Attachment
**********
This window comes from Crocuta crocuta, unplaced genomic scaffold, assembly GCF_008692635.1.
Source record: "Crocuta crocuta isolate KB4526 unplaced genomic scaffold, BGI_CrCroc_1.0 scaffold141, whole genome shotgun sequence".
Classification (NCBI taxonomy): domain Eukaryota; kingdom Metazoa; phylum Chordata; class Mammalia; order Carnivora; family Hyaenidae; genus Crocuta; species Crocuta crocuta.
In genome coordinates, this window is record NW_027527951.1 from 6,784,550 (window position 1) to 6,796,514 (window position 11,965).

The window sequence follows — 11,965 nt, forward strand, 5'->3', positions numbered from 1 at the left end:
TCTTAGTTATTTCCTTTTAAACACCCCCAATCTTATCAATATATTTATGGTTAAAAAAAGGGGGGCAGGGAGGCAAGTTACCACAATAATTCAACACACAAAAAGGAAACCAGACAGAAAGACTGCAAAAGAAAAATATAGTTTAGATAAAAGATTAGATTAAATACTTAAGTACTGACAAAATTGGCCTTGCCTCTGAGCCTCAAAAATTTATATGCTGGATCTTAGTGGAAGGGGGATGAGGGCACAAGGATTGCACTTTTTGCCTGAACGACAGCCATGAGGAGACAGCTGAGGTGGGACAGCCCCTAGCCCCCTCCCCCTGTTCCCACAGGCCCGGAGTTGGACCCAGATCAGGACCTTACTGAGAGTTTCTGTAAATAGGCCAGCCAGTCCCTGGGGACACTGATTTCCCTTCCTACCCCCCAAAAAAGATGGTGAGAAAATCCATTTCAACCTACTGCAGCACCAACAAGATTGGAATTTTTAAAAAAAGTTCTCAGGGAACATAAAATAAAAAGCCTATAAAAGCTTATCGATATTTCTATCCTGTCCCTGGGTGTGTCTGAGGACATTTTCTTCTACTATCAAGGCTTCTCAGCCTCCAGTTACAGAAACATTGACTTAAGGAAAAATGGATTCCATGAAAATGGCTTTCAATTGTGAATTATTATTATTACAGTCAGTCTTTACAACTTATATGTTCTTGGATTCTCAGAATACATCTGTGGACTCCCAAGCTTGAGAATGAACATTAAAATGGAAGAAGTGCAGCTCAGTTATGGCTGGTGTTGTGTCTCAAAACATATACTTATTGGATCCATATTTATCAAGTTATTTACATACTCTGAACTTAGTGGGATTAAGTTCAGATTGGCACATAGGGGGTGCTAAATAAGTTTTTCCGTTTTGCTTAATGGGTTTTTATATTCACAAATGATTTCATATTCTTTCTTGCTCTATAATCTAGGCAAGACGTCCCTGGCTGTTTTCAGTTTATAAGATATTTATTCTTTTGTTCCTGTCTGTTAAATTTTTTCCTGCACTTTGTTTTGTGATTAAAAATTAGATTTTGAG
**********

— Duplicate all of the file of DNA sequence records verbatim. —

This window comes from Crocuta crocuta, unplaced genomic scaffold, assembly GCF_008692635.1.
Source record: "Crocuta crocuta isolate KB4526 unplaced genomic scaffold, BGI_CrCroc_1.0 scaffold141, whole genome shotgun sequence".
Classification (NCBI taxonomy): domain Eukaryota; kingdom Metazoa; phylum Chordata; class Mammalia; order Carnivora; family Hyaenidae; genus Crocuta; species Crocuta crocuta.
In genome coordinates, this window is record NW_027527951.1 from 6,784,550 (window position 1) to 6,796,514 (window position 11,965).

The window sequence follows — 11,965 nt, forward strand, 5'->3', positions numbered from 1 at the left end:
TCTTAGTTATTTCCTTTTAAACACCCCCAATCTTATCAATATATTTATGGTTAAAAAAAGGGGGGCAGGGAGGCAAGTTACCACAATAATTCAACACACAAAAAGGAAACCAGACAGAAAGACTGCAAAAGAAAAATATAGTTTAGATAAAAGATTAGATTAAATACTTAAGTACTGACAAAATTGGCCTTGCCTCTGAGCCTCAAAAATTTATATGCTGGATCTTAGTGGAAGGGGGATGAGGGCACAAGGATTGCACTTTTTGCCTGAACGACAGCCATGAGGAGACAGCTGAGGTGGGACAGCCCCTAGCCCCCTCCCCCTGTTCCCACAGGCCCGGAGTTGGACCCAGATCAGGACCTTACTGAGAGTTTCTGTAAATAGGCCAGCCAGTCCCTGGGGACACTGATTTCCCTTCCTACCCCCCAAAAAAGATGGTGAGAAAATCCATTTCAACCTACTGCAGCACCAACAAGATTGGAATTTTTAAAAAAAGTTCTCAGGGAACATAAAATAAAAAGCCTATAAAAGCTTATCGATATTTCTATCCTGTCCCTGGGTGTGTCTGAGGACATTTTCTTCTACTATCAAGGCTTCTCAGCCTCCAGTTACAGAAACATTGACTTAAGGAAAAATGGATTCCATGAAAATGGCTTTCAATTGTGAATTATTATTATTACAGTCAGTCTTTACAACTTATATGTTCTTGGATTCTCAGAATACATCTGTGGACTCCCAAGCTTGAGAATGAACATTAAAATGGAAGAAGTGCAGCTCAGTTATGGCTGGTGTTGTGTCTCAAAACATATACTTATTGGATCCATATTTATCAAGTTATTTACATACTCTGAACTTAGTGGGATTAAGTTCAGATTGGCACATAGGGGGTGCTAAATAAGTTTTTCCGTTTTGCTTAATGGGTTTTTATATTCACAAATGATTTCATATTCTTTCTTGCTCTATAATCTAGGCAAGACGTCCCTGGCTGTTTTCAGTTTATAAGATATTTATTCTTTTGTTCCTGTCTGTTAAATTTTTTCCTGCACTTTGTTTTGTGATTAAAAATTAGATTTTGAG